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HPP Propels the Evolution of a Tennessee Health Care Coalition

Knox County, East Tennessee

From “Me” to “We”

Over the last decade, the Knox/East TN (KET) Healthcare Coalition has evolved from its focus on individual hospital preparedness to more holistic regional preparedness. A decade ago, a subcommittee of local hospitals and emergency medical services (EMS) met to discuss preparedness and response for disasters. Today, thanks to HPP’s foresight in encouraging health care coalitions (HCC) to include a diverse set of partners, the KET Healthcare Coalition has members from numerous traditional and non-​​traditional organizations and facilities. Partners include the Regional Forensic Center, blood banks, home health, dialysis, long-term care, and more. Members gain value from the coalition through the exercises, plans, memoranda of understanding, and other collaboration efforts.

“I commend ASPR for having the foresight [to include more organizations]. We didn’t like it at first, but I see the value in it now because it brought us all collectively together to look at things differently. It affected our exercises and lessons learned because we had a different focus.”
John Brinkley, Knox Regional Hospital Coordinator

This transition from individual to collective action was difficult, but recent challenges demonstrated the value of regularly sharing information, discussing concerns, and developing plans to address those concerns with a diverse group of stakeholders. For example, two hospitals in the region were closing, and the KET Healthcare Coalition identified concerns around bed availability and emergency medical services’ (EMS) turnaround time. The hospital administrators went to the coalition for help. Using a system already in place, the Hospital Resource Tracking System, the hospitals and coalition worked to address these new challenges by adding EMS times into the system. If an EMS unit is waiting too long, the hospital can turn to “yellow” or “red” to let EMS services know there are few beds available. There is currently 100% participation in this system, and each year 90% of hospitals report their availability of beds, services, and resources (e.g., ventilators) daily.

Coordinating for Pediatric Preparedness

Pediatric preparedness is a significant undertaking that requires a holistic approach. The KET Healthcare Coalition took a three-pronged approach, providing supplies, pediatric-focused training, and tabletop and full-scale exercises to its members and other partners throughout the state. For example, the coalition provided pediatric-specific mass casualty supplies to EMS providers across the region, and ED equipment and supplies to hospitals, as long as they attended 75% of coalition meetings and committed to maintaining supplies. 

The coalition also held pediatric simulation events using new pediatric simulators. In 2019, the KET Healthcare coalition held 26 simulation event, involving 56 scenarios over 51 hours of simulation with 147 EMS providers, 179 registered nurses, 1 physician, and 44 other staff. The pediatric simulation events focus on hands-on training, in-the-moment decisions, and real conversations. One participant said he learned more in the 2 hours they spent doing the simulation than he had in the past 10 years of training. Since the simulators are mobile, the trainers could have EMS practice in a parking lot or could bring it to a hospital in a rural area so they could practice using their own supplies and resources.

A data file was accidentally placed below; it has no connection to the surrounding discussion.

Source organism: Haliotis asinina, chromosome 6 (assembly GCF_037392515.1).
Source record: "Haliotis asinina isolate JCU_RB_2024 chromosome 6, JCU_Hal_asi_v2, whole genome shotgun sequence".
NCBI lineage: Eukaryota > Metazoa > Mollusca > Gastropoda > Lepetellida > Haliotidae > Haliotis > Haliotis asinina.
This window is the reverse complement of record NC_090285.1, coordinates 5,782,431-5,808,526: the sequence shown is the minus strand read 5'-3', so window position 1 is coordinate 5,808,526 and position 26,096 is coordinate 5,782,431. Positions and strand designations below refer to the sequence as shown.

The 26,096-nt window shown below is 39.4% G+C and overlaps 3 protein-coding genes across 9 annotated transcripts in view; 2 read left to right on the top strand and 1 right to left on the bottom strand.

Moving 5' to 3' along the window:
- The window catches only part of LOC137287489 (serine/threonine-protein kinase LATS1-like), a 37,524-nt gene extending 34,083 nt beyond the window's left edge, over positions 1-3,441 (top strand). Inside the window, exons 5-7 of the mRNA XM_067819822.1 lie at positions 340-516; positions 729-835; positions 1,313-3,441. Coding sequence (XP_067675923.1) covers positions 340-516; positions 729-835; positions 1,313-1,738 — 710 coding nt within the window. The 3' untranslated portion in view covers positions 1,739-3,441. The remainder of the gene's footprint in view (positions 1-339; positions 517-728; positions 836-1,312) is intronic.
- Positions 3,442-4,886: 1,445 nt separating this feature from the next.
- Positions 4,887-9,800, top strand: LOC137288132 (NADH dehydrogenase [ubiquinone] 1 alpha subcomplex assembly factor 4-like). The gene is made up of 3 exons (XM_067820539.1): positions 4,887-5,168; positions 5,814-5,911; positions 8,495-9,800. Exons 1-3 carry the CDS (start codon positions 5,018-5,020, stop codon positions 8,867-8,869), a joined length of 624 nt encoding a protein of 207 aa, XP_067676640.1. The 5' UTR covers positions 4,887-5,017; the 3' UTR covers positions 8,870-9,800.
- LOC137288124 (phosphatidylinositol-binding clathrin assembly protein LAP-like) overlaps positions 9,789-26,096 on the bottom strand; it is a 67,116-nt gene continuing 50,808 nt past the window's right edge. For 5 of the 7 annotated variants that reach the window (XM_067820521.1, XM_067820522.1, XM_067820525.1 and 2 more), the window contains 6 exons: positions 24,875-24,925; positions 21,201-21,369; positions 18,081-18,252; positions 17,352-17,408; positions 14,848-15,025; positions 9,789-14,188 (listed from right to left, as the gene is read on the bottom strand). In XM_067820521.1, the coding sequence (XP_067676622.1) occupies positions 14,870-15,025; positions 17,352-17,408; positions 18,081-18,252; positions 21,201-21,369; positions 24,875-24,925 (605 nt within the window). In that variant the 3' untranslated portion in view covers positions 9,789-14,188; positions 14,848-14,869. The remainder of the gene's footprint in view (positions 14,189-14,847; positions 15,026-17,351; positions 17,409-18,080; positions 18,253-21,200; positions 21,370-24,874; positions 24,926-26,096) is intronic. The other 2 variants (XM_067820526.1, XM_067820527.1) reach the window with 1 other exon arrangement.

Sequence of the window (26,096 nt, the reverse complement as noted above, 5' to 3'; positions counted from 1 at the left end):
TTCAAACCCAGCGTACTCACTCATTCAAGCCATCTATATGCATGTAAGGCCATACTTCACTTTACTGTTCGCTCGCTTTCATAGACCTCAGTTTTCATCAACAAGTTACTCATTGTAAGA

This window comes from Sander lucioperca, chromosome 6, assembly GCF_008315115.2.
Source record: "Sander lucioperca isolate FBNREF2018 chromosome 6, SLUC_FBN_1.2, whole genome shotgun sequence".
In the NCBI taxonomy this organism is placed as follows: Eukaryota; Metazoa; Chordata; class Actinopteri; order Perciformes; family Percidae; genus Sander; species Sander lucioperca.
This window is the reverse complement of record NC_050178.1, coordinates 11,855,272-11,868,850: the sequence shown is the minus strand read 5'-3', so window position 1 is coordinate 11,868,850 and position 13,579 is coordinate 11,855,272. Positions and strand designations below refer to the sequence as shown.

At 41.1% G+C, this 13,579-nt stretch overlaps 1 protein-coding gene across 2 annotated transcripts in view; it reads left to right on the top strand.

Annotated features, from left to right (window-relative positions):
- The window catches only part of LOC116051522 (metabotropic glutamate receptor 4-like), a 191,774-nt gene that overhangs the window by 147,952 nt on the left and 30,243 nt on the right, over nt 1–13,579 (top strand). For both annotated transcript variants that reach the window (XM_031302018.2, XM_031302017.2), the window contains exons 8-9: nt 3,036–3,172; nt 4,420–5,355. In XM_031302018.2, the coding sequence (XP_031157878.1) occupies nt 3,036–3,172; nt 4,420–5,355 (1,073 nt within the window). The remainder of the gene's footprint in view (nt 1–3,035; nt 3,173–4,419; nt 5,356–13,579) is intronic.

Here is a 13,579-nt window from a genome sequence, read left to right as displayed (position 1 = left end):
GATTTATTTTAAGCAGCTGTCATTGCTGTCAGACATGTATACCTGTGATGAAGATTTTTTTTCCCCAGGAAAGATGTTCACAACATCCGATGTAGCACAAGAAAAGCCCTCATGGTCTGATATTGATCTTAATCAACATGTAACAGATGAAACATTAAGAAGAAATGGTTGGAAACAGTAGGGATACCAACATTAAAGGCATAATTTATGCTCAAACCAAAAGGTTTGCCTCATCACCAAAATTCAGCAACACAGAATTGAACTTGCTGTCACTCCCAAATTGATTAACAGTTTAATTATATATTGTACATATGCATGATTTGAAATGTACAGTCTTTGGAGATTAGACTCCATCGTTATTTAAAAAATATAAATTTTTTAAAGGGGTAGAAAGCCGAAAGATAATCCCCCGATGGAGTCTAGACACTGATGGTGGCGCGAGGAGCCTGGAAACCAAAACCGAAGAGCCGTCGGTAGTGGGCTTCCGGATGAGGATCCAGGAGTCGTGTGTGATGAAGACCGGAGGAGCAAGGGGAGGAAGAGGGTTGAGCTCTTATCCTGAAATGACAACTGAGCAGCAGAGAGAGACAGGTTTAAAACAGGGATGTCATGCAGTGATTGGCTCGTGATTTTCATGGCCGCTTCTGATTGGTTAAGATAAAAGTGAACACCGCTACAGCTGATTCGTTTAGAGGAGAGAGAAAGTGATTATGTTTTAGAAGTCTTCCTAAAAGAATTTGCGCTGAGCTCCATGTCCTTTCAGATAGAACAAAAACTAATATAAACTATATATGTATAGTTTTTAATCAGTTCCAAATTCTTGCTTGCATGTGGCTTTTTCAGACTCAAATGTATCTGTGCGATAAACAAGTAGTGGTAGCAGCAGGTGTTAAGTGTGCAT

Collaboration in Real Time

The coalition-building and preparedness activities of the KET Healthcare Coalition have enabled the region to successfully respond to emergencies and disasters. In 2016, a train derailment resulted in a gas leak, but the hospital that responded did not have enough critical cyanide kits to mitigate the leak. With just one call to the coalition, all cyanide kits from the region were on their way to the hospital within four hours, and all kits throughout the state were en route within 6 hours. The hospital was also able to decontaminate all 88 individuals with the decontamination materials they bought with HPP cooperative agreement funds.

With relationships already in place, those involved in the coalition didn’t have to make introductions at the scene of the emergency. Instead, they used those crucial early moments to immediately provide reports, share real-time updates with hospitals, and determine the availability of certain hospitals to accept patients. This event demonstrated the strength of the coalition members’ relationships and the impact it has on successful communication and coordination.

 “[The coalition] is the mortar between the bricks. In any event, it holds up strong.”
–Wanda Roberts, East Tennessee Regional Hospital Coordinator